Bloomington, IN—Earlier this year, Deloitte Resources released its 2017 study on U.S. consumer and business attitudes and practices towards sustainability and the use of natural resources. Based on more than 700 online interviews with business decision makers at companies with more than 250 employees in various industries, the study found that more companies are employing sustainability initiatives, particularly energy management, to remain competitive and reap other benefits—including improving resiliency in the face of energy price swings and extreme weather events.
The business consumers surveyed indicated that they reduced their energy consumption by 19 percent in 2016, compared to 15 percent in 2015 and 14 percent in 2014. Half of the companies surveyed reported that they now have documented energy/mission statements.
According to Stephen Ashkin, president of The Ashkin Group, a consulting firm specializing in “greening” the cleaning industry, and CEO of Sustainability Dashboard Tools, which helps distributors, facilities, and others monitor and measure their use of natural resources: “The gist of what they found was that companies are getting much more involved in resource and energy management. In fact, it has been increasing in increments for nearly a decade.”
As to why these companies are moving in this direction, 54 percent said cutting costs was the primary factor. “However, they found something else evolving,” adds Ashkin. “According to the study, more than eight in 10 now say they are shifting from merely focusing on cost reduction to risk reduction.” Reducing risk, he says, is how companies can be more resilient to unexpected price increases in energy, fuel, and water, or survive significant storms.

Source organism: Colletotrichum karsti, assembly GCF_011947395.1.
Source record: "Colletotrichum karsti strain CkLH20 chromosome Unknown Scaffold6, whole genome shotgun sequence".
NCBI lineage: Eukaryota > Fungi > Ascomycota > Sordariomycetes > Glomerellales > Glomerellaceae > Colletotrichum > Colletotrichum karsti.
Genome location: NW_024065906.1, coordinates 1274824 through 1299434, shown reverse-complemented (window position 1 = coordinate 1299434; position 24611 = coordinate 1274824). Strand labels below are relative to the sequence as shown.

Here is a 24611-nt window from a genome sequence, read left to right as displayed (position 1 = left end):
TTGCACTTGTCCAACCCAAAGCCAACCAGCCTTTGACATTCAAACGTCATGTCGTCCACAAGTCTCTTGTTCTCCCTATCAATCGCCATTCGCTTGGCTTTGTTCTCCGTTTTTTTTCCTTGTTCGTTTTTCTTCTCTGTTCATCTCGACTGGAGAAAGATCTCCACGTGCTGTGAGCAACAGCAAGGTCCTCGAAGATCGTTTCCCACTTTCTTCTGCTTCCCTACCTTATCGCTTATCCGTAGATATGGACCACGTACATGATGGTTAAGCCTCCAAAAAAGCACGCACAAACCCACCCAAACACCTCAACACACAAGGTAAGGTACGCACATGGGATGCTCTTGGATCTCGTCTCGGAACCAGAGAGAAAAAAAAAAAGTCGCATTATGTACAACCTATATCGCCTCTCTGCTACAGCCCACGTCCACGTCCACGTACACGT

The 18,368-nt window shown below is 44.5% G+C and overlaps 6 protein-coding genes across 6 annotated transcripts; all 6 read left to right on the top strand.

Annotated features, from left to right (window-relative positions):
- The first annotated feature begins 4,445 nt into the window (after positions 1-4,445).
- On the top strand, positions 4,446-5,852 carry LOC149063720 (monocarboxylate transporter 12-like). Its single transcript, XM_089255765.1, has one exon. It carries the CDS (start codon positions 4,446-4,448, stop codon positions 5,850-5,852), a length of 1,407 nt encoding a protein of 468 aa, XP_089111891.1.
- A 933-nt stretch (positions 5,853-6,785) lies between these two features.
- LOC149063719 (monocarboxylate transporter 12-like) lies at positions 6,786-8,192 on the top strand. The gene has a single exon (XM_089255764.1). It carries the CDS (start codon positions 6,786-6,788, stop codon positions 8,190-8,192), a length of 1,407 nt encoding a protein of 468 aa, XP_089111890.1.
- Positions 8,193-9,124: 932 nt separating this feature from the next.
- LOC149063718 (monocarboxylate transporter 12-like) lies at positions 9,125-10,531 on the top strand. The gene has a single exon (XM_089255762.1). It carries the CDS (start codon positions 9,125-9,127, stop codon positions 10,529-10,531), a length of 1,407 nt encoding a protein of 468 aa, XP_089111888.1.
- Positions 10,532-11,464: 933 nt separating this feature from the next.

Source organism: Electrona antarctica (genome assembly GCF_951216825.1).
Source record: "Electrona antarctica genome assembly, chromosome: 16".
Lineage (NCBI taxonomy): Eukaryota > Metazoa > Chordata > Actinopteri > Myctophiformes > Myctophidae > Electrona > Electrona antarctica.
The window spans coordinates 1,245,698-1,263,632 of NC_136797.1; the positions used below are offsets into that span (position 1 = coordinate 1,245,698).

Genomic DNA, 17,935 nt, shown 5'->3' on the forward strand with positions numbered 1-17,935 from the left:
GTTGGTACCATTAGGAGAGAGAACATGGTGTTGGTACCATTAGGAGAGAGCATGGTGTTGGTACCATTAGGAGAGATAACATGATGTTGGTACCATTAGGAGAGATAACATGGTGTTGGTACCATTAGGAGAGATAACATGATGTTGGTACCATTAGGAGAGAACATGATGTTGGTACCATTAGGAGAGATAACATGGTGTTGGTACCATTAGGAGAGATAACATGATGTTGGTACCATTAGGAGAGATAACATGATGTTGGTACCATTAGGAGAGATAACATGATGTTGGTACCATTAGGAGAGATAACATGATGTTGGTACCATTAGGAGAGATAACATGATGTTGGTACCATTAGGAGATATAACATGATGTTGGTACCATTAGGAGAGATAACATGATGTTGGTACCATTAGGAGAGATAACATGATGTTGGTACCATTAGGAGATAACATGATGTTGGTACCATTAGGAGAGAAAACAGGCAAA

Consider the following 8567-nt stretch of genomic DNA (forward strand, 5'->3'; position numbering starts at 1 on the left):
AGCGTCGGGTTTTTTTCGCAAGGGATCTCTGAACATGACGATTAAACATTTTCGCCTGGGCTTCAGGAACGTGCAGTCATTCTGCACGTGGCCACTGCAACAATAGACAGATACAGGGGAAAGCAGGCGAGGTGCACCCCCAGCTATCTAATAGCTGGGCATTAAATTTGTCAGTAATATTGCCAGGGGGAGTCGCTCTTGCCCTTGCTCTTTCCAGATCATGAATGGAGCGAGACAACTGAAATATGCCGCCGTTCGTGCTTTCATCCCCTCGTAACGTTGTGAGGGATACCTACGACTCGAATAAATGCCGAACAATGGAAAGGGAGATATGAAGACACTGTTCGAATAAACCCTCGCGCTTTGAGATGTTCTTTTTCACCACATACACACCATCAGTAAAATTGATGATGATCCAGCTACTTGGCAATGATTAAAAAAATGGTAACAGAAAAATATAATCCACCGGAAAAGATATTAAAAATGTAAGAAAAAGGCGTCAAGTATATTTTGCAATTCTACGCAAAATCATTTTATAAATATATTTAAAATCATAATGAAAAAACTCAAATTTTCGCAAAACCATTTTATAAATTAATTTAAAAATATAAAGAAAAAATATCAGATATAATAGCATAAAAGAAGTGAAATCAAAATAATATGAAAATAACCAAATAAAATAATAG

The study also found that 61 percent of business decision makers indicated that customers are driving demand for sustainability and transitioning to renewable resources. That demand is part of the reason that 65 percent of business decision makers in the study reported that their companies are actively publicizing the fact that they are turning to renewable energy sources, effectively using their sustainability efforts also as a marketing tool.
“On the consumer side,” Ashkin says, “the researchers found that Millennials are strongly behind sustainability initiatives. They promote and share innovations on social media and are willing to put their money where their values are.”